I can hear some of you now . . . "why not buy some new figures to complete the units?" . . . I would except that they are no longer available . . . and don't mix with anything else. They are some of Lance Runolfsson's "Blood Axe" miniatures. They are quite rough and chunky . . . very easy to paint and I like them a lot . . . but he's not been in business for years now.

    So, right now, I'm just "making do" as best I can.

    -- Jeff

    Thursday, July 19, 2007

    Dragoon and Cavalry Flag Templates

    While I'm still rather zonked on pain meds, I won't try to discuss some of the changes in "Tricorne Wars" that this last playtest has prompted, I think that I can post a few flag templates for mounted troops.

    As with the Infantry flag templates which I posted on June 16th, I urge you to come up with something to grace the central ovals and Heavy Cavalry blanks.

    This could be an heraldic animal such as lion, eagle, unicorn, dragon, wolf, etc. . . . or it could be the ruler's stylized initials . . . or whatever as long as it has significance for your imaginary nation.

    Dragoon standards were almost always "swallow-tailed". I offer you three variations. The first (at the top of this post) is a quasi-French style. The next two are more Germanic and allow for either a tall or wide oval theme.

    Note that Dragoon standards frequently had two different colors in the field . . . one of which was typically the unit's "facing color". The other color might be white or a "national color" or something that just went well with the facing color.

    Both Dragoon and Cavalry standards were both quite often "fringed". This fringe was very typically in the same metal as the unit's "button color".

    Finally, while fairly boring, the final flag was typical for true cavalry. A small fringed flag that typically had only one color on its field, the central device might or might not be contained within an oval.

    You are free to use (and abuse) these very basic templates as much as you like.

    You might also wish to visit "Warflag.com" to get more ideas. Here's a link:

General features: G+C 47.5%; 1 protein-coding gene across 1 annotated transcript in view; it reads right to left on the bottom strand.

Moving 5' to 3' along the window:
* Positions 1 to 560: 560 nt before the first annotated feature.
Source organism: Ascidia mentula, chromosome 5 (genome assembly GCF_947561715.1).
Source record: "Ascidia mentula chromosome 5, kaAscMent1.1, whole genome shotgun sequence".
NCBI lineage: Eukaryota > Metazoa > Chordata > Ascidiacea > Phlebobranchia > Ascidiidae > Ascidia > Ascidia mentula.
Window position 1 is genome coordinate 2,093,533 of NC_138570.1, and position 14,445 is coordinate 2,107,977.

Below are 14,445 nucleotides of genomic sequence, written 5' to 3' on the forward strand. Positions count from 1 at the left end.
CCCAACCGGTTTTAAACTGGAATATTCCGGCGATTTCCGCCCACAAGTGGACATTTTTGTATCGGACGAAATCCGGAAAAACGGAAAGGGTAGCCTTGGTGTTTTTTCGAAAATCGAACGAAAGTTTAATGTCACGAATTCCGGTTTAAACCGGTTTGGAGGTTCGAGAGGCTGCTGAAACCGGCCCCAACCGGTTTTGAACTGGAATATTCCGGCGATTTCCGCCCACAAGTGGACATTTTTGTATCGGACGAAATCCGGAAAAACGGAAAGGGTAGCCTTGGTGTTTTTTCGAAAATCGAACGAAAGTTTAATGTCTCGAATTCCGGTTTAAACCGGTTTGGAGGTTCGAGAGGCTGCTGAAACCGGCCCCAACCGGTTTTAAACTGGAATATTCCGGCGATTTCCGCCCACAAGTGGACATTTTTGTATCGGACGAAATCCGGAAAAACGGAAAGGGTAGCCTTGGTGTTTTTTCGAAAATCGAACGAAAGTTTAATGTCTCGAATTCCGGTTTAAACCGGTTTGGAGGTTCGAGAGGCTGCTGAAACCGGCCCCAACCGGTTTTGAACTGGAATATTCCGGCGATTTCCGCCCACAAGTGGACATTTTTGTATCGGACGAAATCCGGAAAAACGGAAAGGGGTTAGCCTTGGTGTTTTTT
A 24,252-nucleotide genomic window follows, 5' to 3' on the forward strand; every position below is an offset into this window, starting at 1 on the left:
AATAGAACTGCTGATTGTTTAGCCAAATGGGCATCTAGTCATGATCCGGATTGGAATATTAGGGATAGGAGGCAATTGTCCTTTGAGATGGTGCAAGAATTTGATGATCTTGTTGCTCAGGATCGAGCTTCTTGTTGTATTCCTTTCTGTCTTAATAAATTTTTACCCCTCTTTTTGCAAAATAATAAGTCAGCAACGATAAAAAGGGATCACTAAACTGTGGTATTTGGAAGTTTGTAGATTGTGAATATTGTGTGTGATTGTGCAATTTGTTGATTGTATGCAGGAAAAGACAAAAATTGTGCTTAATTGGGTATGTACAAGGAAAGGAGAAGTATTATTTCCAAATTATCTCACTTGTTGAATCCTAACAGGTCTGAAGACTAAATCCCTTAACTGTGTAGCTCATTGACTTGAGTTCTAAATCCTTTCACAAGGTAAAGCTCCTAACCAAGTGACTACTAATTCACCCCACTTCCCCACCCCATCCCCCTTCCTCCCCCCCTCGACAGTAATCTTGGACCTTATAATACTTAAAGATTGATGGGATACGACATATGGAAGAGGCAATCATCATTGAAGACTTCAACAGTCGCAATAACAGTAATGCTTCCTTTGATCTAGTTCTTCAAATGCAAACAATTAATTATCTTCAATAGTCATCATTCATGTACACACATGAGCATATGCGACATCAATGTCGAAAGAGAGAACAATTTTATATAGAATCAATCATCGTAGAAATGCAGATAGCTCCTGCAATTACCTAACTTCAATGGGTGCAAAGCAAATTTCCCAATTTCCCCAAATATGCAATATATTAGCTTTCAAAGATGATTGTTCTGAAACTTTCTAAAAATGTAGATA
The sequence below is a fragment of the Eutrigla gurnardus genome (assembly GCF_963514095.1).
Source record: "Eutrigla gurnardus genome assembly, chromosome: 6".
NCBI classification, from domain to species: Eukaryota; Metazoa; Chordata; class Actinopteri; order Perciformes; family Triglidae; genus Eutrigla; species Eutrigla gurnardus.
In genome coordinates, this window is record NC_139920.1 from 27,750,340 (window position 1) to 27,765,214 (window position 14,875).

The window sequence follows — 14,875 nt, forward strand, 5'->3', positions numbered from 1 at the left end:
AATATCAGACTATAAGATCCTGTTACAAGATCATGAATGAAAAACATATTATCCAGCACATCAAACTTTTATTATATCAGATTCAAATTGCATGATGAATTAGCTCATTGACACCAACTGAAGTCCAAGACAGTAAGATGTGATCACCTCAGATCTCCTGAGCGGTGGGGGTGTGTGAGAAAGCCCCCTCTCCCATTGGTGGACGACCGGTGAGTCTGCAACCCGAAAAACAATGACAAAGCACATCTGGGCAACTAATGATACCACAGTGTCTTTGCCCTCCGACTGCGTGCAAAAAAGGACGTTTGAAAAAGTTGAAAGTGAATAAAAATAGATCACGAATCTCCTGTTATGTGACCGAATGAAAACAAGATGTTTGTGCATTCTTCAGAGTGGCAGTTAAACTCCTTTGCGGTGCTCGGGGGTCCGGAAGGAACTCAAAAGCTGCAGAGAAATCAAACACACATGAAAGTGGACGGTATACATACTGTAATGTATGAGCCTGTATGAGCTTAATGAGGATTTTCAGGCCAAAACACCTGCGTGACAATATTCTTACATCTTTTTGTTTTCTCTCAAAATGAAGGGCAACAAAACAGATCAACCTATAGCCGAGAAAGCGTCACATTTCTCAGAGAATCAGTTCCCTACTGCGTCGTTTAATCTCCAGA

-- Jeff

    Monday, July 16, 2007

    Playtest Revelations --

    I am currently zonked on painkillers (back problems), so I will probably not make too much sense regarding my comments on Sunday's "Tricorne Wars" playtest.

    I see that Murdock has written a rather extensive account of the battle on his blog. See:


    I haven't tried to read it yet since my medicated attention span is almost non-existent. Trying to follow anything is tough right now. But I did take some notes on things during the game.

    The big one is that I have to reduce the number of skirmishing foot troops. I've always maintained that they did not have much of an effect on the European battlefield during the first two thirds of the eighteenth century.

    Admittedly, the competitors die rolling (to see how many skirmishing stands were involved) virtually maximized the number of available skirmish troops. Please note that I'm talking about Jager-types, not Grenzer-types. There were far too many (on both sides) and yesterday they played too significant a role (in my opinion). So I have to re-evaluate my Skirmish rules.

    Next, one of Murdock's commands spent five turns failing to overcome it's "inertia roll" so that it could act upon it's orders . . . then, with the Nordic troops advancing over the hill in front of it, they finally got to act upon their orders . . . except that when their Brigadier made his interpretation roll, he understood them to be "Withdraw" and began to leave the battlefield.

    As it happened, this was actually not a bad thing at all for Mieczyslaw . . . but the important thing for me was seeing how my "Command and Control" mechanisms could work the way I intend them to.

    I'll publish more thoughts in a day or two when I can think cohesively (it has taken almost 35 minutes to type this out -- many too many corrections necessary).

    -- Jeff

    Thursday, July 12, 2007

    Another Playtest Battle Looms --

    This coming Sunday should see another "Tricorne Wars" playtest. This time we may have a new player as well. I say may because we are currently suffering through a very nasty heat wave.